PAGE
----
The tenth and last child was Mary Morton. She was born in 1817 and died in infancy, being not more than two or three years old.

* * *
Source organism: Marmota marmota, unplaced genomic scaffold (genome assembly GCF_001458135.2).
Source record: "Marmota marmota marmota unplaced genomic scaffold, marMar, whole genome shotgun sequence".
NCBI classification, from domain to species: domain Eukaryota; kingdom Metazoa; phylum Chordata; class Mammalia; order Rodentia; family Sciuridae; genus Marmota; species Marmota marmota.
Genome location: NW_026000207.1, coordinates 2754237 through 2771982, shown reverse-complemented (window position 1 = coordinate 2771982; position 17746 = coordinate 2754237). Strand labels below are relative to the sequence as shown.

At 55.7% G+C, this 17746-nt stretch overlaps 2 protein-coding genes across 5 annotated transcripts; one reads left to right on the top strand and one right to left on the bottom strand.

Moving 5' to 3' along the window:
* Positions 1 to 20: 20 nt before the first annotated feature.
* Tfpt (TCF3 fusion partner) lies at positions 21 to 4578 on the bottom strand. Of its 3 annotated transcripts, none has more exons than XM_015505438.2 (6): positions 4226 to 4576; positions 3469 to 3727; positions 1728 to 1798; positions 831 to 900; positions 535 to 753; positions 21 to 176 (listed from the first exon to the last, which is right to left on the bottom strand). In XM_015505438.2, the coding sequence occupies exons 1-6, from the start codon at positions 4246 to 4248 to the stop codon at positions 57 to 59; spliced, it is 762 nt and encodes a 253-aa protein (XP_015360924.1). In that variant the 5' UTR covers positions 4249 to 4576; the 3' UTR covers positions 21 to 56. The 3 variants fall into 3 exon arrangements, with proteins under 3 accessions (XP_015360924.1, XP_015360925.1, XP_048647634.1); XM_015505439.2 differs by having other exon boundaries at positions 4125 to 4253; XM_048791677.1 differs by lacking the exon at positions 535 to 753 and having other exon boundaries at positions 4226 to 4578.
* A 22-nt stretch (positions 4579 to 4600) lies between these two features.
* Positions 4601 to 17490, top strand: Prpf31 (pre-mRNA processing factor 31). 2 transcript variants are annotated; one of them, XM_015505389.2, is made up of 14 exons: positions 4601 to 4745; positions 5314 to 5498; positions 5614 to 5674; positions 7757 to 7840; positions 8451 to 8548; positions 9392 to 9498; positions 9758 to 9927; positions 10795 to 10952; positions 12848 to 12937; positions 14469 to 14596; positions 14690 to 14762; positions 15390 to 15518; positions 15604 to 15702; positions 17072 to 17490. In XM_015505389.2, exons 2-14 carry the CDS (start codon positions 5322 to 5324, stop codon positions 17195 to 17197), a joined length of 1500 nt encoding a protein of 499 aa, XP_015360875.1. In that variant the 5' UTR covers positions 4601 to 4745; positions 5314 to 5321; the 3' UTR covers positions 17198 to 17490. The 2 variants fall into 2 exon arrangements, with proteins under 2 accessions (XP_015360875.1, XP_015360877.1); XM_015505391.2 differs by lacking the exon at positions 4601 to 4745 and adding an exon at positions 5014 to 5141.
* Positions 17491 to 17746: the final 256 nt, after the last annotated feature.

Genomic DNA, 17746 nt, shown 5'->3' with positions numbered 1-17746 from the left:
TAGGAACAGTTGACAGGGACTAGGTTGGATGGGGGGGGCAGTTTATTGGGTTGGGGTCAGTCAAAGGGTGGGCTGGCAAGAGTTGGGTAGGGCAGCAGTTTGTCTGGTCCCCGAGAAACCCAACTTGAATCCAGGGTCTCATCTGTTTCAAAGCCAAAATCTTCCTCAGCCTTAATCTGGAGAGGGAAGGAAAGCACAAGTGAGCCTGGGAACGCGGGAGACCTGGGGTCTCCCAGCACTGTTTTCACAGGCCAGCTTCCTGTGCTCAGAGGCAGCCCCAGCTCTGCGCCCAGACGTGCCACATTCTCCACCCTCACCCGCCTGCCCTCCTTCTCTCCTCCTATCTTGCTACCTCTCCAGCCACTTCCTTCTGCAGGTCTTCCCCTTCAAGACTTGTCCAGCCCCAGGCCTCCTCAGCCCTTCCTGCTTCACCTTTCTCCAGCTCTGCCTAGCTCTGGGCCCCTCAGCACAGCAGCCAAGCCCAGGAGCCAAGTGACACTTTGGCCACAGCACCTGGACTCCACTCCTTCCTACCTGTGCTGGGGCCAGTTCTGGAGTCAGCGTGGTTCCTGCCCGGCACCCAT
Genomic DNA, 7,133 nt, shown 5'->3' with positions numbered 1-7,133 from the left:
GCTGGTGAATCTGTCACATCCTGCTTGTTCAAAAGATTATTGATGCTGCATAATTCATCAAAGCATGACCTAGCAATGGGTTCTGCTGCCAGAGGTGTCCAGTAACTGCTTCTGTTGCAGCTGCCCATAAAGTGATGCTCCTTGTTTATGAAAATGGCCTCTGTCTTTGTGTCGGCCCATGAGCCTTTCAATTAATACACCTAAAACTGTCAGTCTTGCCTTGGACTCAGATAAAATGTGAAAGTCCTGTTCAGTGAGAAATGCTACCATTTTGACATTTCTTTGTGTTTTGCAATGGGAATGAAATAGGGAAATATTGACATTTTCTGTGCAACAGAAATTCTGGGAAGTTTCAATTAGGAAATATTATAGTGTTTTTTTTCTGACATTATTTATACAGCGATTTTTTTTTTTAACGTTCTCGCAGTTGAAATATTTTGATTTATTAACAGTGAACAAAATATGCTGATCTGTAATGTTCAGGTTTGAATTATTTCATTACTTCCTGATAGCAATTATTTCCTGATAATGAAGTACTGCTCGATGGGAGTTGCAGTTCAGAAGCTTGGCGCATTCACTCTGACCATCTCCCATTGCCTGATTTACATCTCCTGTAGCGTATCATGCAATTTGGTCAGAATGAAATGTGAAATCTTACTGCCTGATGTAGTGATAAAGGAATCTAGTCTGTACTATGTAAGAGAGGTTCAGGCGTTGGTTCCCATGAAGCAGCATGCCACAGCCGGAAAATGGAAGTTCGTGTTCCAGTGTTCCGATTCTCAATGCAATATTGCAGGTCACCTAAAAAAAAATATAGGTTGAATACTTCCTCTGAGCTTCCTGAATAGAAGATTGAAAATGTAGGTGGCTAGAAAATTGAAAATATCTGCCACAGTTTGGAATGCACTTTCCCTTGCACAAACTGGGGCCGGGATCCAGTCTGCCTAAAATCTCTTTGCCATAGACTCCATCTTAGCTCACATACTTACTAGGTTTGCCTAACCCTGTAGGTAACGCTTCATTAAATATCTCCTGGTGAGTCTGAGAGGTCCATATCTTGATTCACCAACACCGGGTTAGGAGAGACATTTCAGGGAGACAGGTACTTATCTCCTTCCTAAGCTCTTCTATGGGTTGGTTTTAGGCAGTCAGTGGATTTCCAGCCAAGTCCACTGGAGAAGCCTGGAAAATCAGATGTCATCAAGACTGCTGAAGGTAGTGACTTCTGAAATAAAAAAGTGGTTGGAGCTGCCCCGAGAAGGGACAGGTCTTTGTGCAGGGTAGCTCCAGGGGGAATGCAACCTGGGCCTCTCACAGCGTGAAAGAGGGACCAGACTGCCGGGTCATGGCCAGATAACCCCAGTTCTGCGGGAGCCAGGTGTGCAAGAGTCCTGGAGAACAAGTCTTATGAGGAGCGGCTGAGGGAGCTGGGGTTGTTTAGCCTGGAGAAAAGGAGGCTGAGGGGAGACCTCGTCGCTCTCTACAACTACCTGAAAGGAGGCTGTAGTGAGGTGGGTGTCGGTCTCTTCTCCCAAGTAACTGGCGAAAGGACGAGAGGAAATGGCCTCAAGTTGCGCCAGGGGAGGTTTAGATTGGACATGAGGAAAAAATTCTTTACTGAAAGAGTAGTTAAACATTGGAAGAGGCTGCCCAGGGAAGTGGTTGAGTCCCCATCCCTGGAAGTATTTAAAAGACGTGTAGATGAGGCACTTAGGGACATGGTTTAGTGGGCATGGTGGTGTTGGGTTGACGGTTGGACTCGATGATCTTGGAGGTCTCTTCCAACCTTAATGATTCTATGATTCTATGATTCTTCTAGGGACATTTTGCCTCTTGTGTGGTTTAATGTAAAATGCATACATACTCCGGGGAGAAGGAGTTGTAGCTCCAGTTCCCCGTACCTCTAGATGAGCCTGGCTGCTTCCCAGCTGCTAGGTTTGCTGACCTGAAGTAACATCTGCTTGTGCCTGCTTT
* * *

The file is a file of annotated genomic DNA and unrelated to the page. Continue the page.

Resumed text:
On the eighth day of April, 1822, my dear mother departed out of this poor world. She died suddenly, being found dead in her bed. She at one time was very fat and corpulent, afterwards from repeated and long continued attacks of disease, she became in a low state of health and also in a melancholy state of mind. On the day previous to her death, it being Easter, feeling a great deal better than usual, she rode with my father to one of his plantations about two miles distant. It was the place where they had first settled in life after marrying, about thirty years before that time. Doubtless the recollection of so many interesting as well as painful events which happen to one in the course of a long life quite overpowered her weak and fragile frame. Besides there was perhaps as fine a spring of water as there was in the whole country, and so much better than that at their residence, she, the doctor thought, drank too much water and upon lying down it overflowed the stomach and prevented the action of the heart, or as he expressed it, “drowned the heart.” She went to bed better than usual. In the morning very early, my father rose to go several miles to meet some engagements; he found her, as he supposed, in a sweet sleep (but alas! it was the sleep of death), and as she had been much fatigued the day before, he did not disturb her. As breakfast time came on, her not waking occasioned some uneasiness in the family. They looked at her frequently, and she appeared to be taking rest in sound sleep. Breakfast was ready. The housekeeper said to a servant: “Go wake your mistress up to breakfast.” She went, but ah! it was fruitless. Her spirit had fled so gently, not a muscle, not a feature, nor a limb was distorted or its position moved. How loudly it says “Be ye also ready for ye know not the day or the hour when the Son of men cometh.” She never professed religion, but had the seasons for religious improvement been then as they have been since, she doubtless would have been religious. A more tender and affectionate mother, a better wife, or a kinder mistress and neighbor, no one ever made. Naturally of a kind and amiable turn, her heart was always touched at sorrow’s tale, and her benevolent hand was ever ready to extend relief to the distressed. She was about forty eight years of age at her death.